HOUSTON – Experts are investigating dozens of cyclospora cases in Fort Bend County.
The food-borne intestinal illness is caused by a parasite found in food and water. It’s usually spread by produce tainted with feces.
Thirty-six cases have been confirmed by lab tests and eight more are likely cyclospora, according to the Fort Bend County Health Department.
Fort Bend County Health and Human Services experts are working with the CDC to track the source of the outbreak.
CDC experts traveled to Fort Bend County recently to interview dozens of restaurants and grocery stores.
"That includes groceries, restaurants, everything," said Melanie Manville with Fort Bend County Health and Human Services. "We have a list of about 92 restaurants and grocery stores that could possibly be the source of this and it’s impossible for us to go back and pinpoint exactly which one."
Lindsay Duff, of Sugar Land, said she was sick for a few weeks. She described the pain as a 12 on a scale of one to 10.
"It was worse than a kidney stone," Duff said.
At least 14 cases of cyclospora have been confirmed in Harris County.
A nationwide outbreak of cyclospora has sickened hundreds of people nationwide.
The CDC traced illnesses from Iowa and Nebraska to salad mix from a Mexican farm that was served at Olive Garden and Red Lobster restaurants.
The rest of the illnesses - many of them in Texas - are still a mystery, state and federal officials say.
The source of this outbreak has proved particularly hard to trace. Doctors have to test specifically for cyclospora and many don’t because it is relatively rare. So they may not order the correct tests, at least not at first. The parasite is so tiny that it’s often difficult to confirm that a person has the illness, according to the Centers for Disease Control and Prevention. Tests often have to be repeated with fresh samples.
Doctors or labs may not notify state health departments as quickly as they would for a more common foodborne illness like salmonella. And there are different rules in different states about whether cyclospora has to be reported to federal health authorities.
All those obstacles are making it harder for state and federal officials. It also means there are probably many people who have the disease and don’t know it.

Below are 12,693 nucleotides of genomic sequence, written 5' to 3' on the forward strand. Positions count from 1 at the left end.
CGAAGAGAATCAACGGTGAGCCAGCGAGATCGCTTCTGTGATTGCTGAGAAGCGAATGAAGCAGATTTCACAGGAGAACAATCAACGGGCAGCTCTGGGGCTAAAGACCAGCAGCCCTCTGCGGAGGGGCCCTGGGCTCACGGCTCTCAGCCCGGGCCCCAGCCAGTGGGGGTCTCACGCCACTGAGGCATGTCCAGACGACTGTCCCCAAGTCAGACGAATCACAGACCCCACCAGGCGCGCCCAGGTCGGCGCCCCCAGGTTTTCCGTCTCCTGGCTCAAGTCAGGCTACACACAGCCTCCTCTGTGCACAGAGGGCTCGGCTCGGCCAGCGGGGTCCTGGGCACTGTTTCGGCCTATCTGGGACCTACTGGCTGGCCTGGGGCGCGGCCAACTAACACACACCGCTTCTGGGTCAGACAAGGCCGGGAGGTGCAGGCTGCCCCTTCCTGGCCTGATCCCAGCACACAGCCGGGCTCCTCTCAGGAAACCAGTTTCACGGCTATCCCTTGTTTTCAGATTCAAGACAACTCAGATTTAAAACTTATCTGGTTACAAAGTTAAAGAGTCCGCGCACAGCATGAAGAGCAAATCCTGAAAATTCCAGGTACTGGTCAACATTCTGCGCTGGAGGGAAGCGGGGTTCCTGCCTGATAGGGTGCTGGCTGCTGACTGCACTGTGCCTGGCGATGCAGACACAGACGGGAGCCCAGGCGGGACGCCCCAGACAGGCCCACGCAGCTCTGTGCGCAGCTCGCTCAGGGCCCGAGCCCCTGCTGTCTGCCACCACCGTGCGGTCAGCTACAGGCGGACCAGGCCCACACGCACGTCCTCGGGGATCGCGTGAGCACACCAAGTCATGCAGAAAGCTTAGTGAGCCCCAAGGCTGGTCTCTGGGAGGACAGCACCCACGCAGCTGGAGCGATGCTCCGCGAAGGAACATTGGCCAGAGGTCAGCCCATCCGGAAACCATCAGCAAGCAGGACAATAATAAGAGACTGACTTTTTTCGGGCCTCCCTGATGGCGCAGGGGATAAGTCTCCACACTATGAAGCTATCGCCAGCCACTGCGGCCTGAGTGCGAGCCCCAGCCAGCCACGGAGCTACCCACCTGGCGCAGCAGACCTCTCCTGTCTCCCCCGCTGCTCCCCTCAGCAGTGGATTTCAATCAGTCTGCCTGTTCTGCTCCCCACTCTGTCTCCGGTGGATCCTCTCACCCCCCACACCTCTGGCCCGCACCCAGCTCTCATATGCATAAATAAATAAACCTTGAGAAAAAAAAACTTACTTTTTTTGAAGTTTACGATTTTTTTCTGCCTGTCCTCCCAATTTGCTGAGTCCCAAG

The illness is rare - roughly 150 cases are reported in the United States annually. Scientists only identified it in the early 1990s.
In comparison, there are tens of thousands of lab-confirmed cases of salmonella food poisoning in this country each year, and officials believe there are hundreds of thousands more that are not confirmed.
The cyclospora parasite is native to the tropics and tends to come into the United States on imported produce. For example, Guatemalan raspberries were the source of five outbreaks in Canada and the United States in the late 1990s. Two of those outbreaks involved more than 1,000 illnesses each, said Ynes Ortega, a cyclospora expert at the University of Georgia.
Officials say part of the problem is that the disease takes a week on average to show up, and diagnosis has often been delayed, making it hard for victims to remember what they ate.
CDC spokeswoman María-Belén Moran says the agency also is interviewing people who aren’t sick as controls to get more information on eating patterns, as well as lab testing foods that they suspect.
Food often goes through several stops - potentially in several countries - before it reaches a grocery cart, and trying to trace it is “labor-intensive and painstaking work, requiring the collection, review and analysis of hundreds and at times thousands of invoices and shipping documents,” the FDA said.
Symptoms usually show up within seven days of exposure. The most common symptoms include: watery diarrhea; loss of appetite; weight loss; cramping; bloating; increased gas; nausea; fatigue.
Less common symptoms of cyclosporiasis include: vomiting; and low-grade fever.
Without treatment, symptoms can persist for several weeks. The infection usually is not life threatening.
No deaths have been reported in the recent outbreak.